To the accompaniment of the local cat we enjoyed a beautifully prepared lunch and encourage anyone who is exploring the island to come here. We visited the next place down the beach, Big Bamboo, and while it is was definitely busier and provided many services to its guests/visitors it hadn’t the charm of FoB.
Once our bellies were comfortably full, we headed off to the west end of the island to Cow Wreck Beach. This beach is named for the boat-load of cow bones that were wrecked here way back (and that’s all I know).
It is now home to one of the most laid-back bars we have ever visited. We wandered up and were served our first drinks (the specialty Cow-Killer and an excellent Painkiller) but after that we were on our own. A clip-board was provided to record your purchases and when ready to leave you settled up with whomever was behind the bar at the given time. How fantastic is this!
I love this island and its laid-back charm; as the t-shirt slogan so rightly proclaims: Anegada – hard to get to, harder to leave.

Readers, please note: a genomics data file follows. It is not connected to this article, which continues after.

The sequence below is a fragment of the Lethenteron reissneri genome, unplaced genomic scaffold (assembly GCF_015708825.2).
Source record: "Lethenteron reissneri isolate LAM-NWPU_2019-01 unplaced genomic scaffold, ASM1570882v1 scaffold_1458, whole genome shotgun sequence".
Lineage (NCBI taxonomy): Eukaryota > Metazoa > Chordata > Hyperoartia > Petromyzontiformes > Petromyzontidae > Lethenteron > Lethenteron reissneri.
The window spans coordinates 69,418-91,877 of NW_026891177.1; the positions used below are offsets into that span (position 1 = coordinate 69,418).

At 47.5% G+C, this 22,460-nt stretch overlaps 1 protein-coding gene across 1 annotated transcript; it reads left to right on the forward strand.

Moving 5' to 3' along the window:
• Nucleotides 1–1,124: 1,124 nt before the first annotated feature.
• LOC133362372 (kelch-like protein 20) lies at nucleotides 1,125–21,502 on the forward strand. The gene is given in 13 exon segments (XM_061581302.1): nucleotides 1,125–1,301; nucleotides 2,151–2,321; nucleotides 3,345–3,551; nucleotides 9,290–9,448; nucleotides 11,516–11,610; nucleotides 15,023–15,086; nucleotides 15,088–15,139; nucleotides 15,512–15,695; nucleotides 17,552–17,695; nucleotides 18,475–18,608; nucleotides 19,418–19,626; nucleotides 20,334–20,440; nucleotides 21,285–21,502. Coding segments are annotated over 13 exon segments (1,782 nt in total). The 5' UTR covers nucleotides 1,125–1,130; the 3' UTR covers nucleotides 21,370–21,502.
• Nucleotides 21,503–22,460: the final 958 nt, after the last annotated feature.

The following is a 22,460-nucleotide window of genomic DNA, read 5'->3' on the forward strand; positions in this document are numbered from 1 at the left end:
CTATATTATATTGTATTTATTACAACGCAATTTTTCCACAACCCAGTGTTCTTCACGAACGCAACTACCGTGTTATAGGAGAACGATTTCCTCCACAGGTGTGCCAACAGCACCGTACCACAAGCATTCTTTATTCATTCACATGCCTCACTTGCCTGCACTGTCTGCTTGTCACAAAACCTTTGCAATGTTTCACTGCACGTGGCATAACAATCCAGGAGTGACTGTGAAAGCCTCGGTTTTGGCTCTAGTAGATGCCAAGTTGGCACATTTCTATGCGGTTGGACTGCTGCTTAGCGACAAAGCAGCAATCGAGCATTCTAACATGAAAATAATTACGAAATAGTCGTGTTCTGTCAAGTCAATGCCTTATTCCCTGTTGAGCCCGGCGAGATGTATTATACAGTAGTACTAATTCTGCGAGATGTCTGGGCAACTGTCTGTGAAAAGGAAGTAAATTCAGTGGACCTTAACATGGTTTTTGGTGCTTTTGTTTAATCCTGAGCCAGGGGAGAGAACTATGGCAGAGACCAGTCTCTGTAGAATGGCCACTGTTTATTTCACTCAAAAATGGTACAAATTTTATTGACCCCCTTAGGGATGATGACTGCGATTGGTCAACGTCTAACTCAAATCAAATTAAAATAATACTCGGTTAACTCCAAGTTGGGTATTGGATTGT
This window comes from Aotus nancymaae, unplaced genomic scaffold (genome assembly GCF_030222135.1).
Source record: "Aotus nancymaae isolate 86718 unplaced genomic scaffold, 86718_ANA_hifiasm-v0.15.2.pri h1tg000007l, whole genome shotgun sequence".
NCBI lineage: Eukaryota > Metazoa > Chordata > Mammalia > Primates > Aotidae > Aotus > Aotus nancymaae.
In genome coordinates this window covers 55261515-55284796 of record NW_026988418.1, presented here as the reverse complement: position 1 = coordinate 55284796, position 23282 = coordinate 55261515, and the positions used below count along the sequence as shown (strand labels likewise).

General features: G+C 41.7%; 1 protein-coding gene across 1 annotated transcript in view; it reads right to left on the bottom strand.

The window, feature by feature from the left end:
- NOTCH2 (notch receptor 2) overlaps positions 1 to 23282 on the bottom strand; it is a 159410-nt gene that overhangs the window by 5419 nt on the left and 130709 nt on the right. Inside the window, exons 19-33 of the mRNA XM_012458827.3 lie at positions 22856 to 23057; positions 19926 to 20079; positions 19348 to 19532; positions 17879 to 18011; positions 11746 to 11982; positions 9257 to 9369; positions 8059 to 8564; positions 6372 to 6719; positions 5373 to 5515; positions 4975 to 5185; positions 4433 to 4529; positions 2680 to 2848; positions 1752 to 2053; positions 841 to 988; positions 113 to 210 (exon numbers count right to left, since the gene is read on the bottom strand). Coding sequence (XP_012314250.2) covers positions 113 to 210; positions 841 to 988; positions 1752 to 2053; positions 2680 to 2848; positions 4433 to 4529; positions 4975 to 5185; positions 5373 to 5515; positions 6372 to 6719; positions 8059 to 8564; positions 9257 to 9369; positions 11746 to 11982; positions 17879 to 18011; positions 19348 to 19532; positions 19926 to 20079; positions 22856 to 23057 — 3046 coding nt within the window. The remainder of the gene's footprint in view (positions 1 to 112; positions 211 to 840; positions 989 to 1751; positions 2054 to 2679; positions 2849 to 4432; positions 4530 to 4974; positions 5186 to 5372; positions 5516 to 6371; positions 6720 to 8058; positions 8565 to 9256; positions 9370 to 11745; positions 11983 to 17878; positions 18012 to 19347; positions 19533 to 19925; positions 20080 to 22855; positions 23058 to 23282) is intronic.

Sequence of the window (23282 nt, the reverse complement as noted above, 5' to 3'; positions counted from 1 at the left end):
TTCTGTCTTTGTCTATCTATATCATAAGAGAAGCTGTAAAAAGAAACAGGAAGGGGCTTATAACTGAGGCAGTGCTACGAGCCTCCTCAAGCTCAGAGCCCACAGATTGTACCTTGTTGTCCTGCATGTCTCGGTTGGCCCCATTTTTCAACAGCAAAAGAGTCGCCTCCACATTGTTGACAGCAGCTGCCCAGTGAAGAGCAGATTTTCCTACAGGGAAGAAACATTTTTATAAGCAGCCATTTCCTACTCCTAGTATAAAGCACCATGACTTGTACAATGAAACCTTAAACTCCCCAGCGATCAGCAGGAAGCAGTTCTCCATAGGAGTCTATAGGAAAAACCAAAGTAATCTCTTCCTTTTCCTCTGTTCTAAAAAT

Forecast: Winds ENE 0-15 knts, seas 3-5’, isolated showers
Today is Thanksgiving in the U.S. and it’s a strange sort of dichotomy here in the British Virgin Islands – there is no tradition for Thanksgiving here and yet because so many of the folks who come here are American, the holiday is somewhat observed. Not so much in the commercial establishments unless Black Friday can be put to use, but upon talking to one shop-keeper on Anegada today she said her family and others celebrate because they like to eat; and yes, they eat turkey.
Sitting in what we northerners think of as paradise it is not hard to come up with things to be thankful for – warm caressing sunshine, just the right amount of tropical breeze, powder-white sand beaches with swaying palm-trees; all rather like a post-card.